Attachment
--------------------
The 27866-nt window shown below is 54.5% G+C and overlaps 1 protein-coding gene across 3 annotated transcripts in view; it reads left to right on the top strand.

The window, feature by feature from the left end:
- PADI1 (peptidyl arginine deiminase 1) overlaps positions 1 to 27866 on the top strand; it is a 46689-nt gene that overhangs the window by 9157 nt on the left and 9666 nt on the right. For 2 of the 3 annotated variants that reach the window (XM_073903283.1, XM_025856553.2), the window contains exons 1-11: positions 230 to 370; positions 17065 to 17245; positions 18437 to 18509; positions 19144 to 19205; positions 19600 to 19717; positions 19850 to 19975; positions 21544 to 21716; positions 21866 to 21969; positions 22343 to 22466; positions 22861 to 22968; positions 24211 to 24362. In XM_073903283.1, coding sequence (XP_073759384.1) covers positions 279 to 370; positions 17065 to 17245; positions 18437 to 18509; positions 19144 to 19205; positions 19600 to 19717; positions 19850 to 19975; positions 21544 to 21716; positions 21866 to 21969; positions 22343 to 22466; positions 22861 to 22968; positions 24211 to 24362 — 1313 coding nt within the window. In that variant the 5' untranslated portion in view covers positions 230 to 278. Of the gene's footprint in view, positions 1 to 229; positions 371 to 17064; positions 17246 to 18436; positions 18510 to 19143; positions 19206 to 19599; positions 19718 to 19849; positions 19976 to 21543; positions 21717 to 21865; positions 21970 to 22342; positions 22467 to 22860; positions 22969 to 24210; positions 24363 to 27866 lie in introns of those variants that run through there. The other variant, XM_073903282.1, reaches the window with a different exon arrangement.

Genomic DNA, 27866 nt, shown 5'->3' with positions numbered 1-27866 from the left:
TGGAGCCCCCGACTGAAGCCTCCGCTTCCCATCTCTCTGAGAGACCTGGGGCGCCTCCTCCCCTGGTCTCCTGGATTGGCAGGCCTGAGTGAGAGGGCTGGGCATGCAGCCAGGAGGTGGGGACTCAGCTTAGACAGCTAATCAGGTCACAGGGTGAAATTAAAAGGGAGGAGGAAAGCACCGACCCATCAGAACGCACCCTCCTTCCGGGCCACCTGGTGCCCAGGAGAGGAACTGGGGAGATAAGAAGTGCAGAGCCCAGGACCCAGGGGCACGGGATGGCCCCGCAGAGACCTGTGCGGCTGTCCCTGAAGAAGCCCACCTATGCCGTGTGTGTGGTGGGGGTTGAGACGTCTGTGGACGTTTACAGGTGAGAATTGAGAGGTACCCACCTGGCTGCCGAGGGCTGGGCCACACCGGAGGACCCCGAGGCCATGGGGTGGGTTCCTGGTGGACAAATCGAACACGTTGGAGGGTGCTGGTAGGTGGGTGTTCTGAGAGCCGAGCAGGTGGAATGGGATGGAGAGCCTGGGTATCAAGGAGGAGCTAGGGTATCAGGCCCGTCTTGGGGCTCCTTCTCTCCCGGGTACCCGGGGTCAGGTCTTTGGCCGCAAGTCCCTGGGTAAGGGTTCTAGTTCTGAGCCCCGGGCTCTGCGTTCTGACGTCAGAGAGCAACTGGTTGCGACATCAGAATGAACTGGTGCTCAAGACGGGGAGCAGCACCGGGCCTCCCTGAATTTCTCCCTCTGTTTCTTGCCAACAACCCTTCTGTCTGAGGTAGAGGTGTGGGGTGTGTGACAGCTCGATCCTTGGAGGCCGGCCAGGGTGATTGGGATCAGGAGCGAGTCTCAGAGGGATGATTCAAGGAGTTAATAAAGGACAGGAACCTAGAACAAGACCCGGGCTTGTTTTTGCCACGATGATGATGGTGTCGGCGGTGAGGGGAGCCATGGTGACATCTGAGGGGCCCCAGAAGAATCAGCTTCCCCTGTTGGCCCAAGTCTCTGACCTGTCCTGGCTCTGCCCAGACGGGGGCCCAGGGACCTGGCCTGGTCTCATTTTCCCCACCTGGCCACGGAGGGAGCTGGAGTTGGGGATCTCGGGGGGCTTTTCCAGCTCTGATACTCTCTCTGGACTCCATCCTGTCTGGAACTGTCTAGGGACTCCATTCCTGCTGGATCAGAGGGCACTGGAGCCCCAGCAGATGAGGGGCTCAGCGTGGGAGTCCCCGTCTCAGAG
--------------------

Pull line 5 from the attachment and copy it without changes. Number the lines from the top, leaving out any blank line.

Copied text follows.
TGGAGCCCCCGACTGAAGCCTCCGCTTCCCATCTCTCTGAGAGACCTGGGGCGCCTCCTCCCCTGGTCTCCTGGATTGGCAGGCCTGAGTGAGAGGGCTGGGCATGCAGCCAGGAGGTGGGGACTCAGCTTAGACAGCTAATCAGGTCACAGGGTGAAATTAAAAGGGAGGAGGAAAGCACCGACCCATCAGAACGCACCCTCCTTCCGGGCCACCTGGTGCCCAGGAGAGGAACTGGGGAGATAAGAAGTGCAGAGCCCAGGACCCAGGGGCACGGGATGGCCCCGCAGAGACCTGTGCGGCTGTCCCTGAAGAAGCCCACCTATGCCGTGTGTGTGGTGGGGGTTGAGACGTCTGTGGACGTTTACAGGTGAGAATTGAGAGGTACCCACCTGGCTGCCGAGGGCTGGGCCACACCGGAGGACCCCGAGGCCATGGGGTGGGTTCCTGGTGGACAAATCGAACACGTTGGAGGGTGCTGGTAGGTGGGTGTTCTGAGAGCCGAGCAGGTGGAATGGGATGGAGAGCCTGGGTATCAAGGAGGAGCTAGGGTATCAGGCCCGTCTTGGGGCTCCTTCTCTCCCGGGTACCCGGGGTCAGGTCTTTGGCCGCAAGTCCCTGGGTAAGGGTTCTAGTTCTGAGCCCCGGGCTCTGCGTTCTGACGTCAGAGAGCAACTGGTTGCGACATCAGAATGAACTGGTGCTCAAGACGGGGAGCAGCACCGGGCCTCCCTGAATTTCTCCCTCTGTTTCTTGCCAACAACCCTTCTGTCTGAGGTAGAGGTGTGGGGTGTGTGACAGCTCGATCCTTGGAGGCCGGCCAGGGTGATTGGGATCAGGAGCGAGTCTCAGAGGGATGATTCAAGGAGTTAATAAAGGACAGGAACCTAGAACAAGACCCGGGCTTGTTTTTGCCACGATGATGATGGTGTCGGCGGTGAGGGGAGCCATGGTGACATCTGAGGGGCCCCAGAAGAATCAGCTTCCCCTGTTGGCCCAAGTCTCTGACCTGTCCTGGCTCTGCCCAGACGGGGGCCCAGGGACCTGGCCTGGTCTCATTTTCCCCACCTGGCCACGGAGGGAGCTGGAGTTGGGGATCTCGGGGGGCTTTTCCAGCTCTGATACTCTCTCTGGACTCCATCCTGTCTGGAACTGTCTAGGGACTCCATTCCTGCTGGATCAGAGGGCACTGGAGCCCCAGCAGATGAGGGGCTCAGCGTGGGAGTCCCCGTCTCAGAG